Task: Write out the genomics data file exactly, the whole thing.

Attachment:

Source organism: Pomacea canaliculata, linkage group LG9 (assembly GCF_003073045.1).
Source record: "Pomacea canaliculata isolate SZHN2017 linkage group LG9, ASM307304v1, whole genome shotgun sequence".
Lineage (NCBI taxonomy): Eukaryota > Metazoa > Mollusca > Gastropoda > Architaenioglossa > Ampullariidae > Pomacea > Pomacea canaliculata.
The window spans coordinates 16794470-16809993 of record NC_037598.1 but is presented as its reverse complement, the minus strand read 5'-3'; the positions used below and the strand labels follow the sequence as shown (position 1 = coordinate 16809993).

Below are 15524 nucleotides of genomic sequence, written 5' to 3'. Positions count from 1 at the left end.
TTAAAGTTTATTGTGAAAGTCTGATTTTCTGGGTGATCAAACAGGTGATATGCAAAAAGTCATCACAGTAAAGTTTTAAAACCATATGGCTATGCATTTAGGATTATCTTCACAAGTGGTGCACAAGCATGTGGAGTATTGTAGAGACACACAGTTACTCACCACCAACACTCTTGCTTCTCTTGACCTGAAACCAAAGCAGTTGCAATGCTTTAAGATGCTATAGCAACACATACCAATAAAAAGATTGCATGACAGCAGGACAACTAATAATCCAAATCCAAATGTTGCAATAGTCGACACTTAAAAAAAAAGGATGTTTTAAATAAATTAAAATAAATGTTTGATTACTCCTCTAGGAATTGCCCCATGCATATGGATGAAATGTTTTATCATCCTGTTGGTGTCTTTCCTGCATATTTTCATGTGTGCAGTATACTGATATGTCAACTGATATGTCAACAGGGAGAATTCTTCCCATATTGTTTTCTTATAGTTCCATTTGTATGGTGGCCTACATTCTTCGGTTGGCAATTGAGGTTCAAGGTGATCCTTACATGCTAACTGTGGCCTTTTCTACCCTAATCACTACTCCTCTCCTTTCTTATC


Source organism: Pomacea canaliculata, linkage group LG9 (assembly GCF_003073045.1).
Source record: "Pomacea canaliculata isolate SZHN2017 linkage group LG9, ASM307304v1, whole genome shotgun sequence".
Lineage (NCBI taxonomy): Eukaryota > Metazoa > Mollusca > Gastropoda > Architaenioglossa > Ampullariidae > Pomacea > Pomacea canaliculata.
The window spans coordinates 16794470-16809993 of record NC_037598.1 but is presented as its reverse complement, the minus strand read 5'-3'; the positions used below and the strand labels follow the sequence as shown (position 1 = coordinate 16809993).

Below are 15524 nucleotides of genomic sequence, written 5' to 3'. Positions count from 1 at the left end.
TTAAAGTTTATTGTGAAAGTCTGATTTTCTGGGTGATCAAACAGGTGATATGCAAAAAGTCATCACAGTAAAGTTTTAAAACCATATGGCTATGCATTTAGGATTATCTTCACAAGTGGTGCACAAGCATGTGGAGTATTGTAGAGACACACAGTTACTCACCACCAACACTCTTGCTTCTCTTGACCTGAAACCAAAGCAGTTGCAATGCTTTAAGATGCTATAGCAACACATACCAATAAAAAGATTGCATGACAGCAGGACAACTAATAATCCAAATCCAAATGTTGCAATAGTCGACACTTAAAAAAAAAGGATGTTTTAAATAAATTAAAATAAATGTTTGATTACTCCTCTAGGAATTGCCCCATGCATATGGATGAAATGTTTTATCATCCTGTTGGTGTCTTTCCTGCATATTTTCATGTGTGCAGTATACTGATATGTCAACTGATATGTCAACAGGGAGAATTCTTCCCATATTGTTTTCTTATAGTTCCATTTGTATGGTGGCCTACATTCTTCGGTTGGCAATTGAGGTTCAAGGTGATCCTTACATGCTAACTGTGGCCTTTTCTACCCTAATCACTACTCCTCTCCTTTCTTATC